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Social Support – You Don’t Have to Go through it Alone

You had a rough day at work. Your family member is ill. Your audition for American Idol didn’t go so well. A long-term relationship ended sadly. Life is constantly throwing us challenges. We take all kinds of measures to prevent certain challenges from getting the best of us, like purchasing health insurance, installing locks on our doors, and planning out household budgets. I encourage you to consider one other “preventive” measure, which research suggests can enhance your mental and physical health: nurturing and using a network of social support.

Many of us already have good networks in place that may include family, friends, coworkers, and professionals. These are people whom we regularly confide in, who know what we are going through, and who care about us. When we are faced with stressful situations, enlisting the support and encouragement from others who care might make the difference between sailing boldly through shaky waters and sinking into depression.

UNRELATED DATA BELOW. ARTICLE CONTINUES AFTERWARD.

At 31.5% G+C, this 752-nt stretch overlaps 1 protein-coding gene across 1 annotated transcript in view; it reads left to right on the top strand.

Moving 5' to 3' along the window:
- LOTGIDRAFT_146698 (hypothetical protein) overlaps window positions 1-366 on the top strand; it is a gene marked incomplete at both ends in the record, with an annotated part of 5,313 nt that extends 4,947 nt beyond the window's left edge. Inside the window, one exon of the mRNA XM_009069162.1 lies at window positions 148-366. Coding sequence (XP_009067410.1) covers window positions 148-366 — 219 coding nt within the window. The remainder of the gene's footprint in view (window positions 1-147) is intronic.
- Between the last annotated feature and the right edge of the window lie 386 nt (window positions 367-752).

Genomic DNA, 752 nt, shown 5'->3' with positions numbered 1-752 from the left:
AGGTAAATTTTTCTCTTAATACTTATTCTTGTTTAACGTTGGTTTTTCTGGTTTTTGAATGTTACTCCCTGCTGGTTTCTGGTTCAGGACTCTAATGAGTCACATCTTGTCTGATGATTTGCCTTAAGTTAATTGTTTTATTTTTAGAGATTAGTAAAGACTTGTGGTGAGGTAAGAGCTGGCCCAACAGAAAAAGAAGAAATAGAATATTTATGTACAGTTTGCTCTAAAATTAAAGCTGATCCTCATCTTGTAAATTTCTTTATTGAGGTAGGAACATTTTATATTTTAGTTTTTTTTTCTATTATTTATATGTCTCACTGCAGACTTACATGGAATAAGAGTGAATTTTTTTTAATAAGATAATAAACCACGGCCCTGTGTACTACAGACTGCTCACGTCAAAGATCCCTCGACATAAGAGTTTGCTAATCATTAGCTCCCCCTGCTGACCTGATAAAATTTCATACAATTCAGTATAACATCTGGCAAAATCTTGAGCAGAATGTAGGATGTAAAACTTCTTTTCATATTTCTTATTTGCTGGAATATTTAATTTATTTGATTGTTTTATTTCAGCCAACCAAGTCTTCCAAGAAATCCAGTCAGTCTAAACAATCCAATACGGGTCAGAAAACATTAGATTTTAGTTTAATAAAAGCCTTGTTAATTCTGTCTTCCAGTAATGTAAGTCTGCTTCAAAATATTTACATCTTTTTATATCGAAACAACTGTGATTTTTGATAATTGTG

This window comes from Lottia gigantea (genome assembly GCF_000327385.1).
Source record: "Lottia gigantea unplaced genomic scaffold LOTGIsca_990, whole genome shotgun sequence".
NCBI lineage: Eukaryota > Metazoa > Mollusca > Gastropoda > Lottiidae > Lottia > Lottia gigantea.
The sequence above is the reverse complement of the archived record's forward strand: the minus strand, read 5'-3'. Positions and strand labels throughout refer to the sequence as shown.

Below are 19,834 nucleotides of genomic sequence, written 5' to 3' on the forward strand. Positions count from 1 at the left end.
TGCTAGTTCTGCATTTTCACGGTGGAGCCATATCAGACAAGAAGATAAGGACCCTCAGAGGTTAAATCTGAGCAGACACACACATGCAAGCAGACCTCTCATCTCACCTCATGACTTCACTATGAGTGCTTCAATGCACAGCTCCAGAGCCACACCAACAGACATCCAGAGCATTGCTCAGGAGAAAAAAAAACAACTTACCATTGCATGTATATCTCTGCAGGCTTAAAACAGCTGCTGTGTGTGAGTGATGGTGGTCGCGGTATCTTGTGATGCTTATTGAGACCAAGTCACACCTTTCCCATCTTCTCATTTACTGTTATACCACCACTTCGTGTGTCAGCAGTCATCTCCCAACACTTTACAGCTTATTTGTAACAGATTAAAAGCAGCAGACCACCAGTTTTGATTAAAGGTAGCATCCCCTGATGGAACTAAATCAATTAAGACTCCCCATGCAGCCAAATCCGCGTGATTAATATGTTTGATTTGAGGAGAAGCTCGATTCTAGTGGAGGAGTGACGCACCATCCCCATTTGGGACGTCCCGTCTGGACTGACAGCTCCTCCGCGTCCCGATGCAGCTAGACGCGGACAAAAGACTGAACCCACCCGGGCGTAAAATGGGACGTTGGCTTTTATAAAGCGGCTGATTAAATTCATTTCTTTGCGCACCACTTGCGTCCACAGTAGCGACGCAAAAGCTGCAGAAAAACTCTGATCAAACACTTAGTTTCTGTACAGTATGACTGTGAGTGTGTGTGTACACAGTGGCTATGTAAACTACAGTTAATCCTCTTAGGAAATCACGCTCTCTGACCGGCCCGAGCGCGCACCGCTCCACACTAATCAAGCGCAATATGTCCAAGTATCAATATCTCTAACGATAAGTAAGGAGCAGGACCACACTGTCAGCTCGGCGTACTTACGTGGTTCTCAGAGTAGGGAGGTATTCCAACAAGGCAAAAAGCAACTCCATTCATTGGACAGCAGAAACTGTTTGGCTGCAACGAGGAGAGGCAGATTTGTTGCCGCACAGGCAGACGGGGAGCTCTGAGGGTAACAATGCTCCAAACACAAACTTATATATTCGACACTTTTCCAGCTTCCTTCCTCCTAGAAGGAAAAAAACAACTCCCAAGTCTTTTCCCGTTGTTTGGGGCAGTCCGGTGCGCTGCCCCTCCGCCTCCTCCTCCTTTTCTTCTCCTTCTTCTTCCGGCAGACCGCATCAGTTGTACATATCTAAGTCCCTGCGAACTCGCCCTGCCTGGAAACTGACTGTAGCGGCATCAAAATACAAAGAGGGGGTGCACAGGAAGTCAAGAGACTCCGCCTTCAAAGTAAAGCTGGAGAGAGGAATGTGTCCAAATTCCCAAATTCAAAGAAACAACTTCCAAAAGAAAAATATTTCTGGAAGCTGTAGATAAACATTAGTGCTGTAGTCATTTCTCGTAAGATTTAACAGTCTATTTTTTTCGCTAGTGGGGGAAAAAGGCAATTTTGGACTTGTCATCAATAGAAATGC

Sometimes when feeling particularly down or frazzled, we are inclined to withdraw from others. We might not feel like talking, we are afraid to make ourselves more vulnerable than we already feel, or we are afraid to burden others with our troubles. While some quality “alone time” is certainly healthy, balancing it out by spending some time with others can be extremely beneficial.

If seeking support from others feels anxiety-provoking or new to you, it might be helpful to know that whomever you choose to reach out to will likely feel honored!

Reference: Reis, Harry T. and Rusbult, Caryl E., eds. Close Relationships: Key Readings. Psychology Press, 2004

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Comments

I appreciate your comment, Jim. You're right - the opportunity to put your thoughts and feelings into words can be very powerful. Keeping a journal can be handy, just for this reason. I also think there is something particularly therapeutic about being able to share your story with another person, to not have to experience it alone.

-Leslie

Leslie,

I totally agree with your statement. Another thing that I've discovered throughout the years is that, if I simply talk to someone about something, I usually can work things out on my own. The listener doesn't even have to respond and I'll make a decision, feel better about a particular problem or have a better understanding of my emotions. I guess forming the thoughts / feelings into words and actually voicing them has an impact on resolution.

Thanks to all my friends who have listened to my incessant complaining over the years! They *should* be honored! ;-)

Jim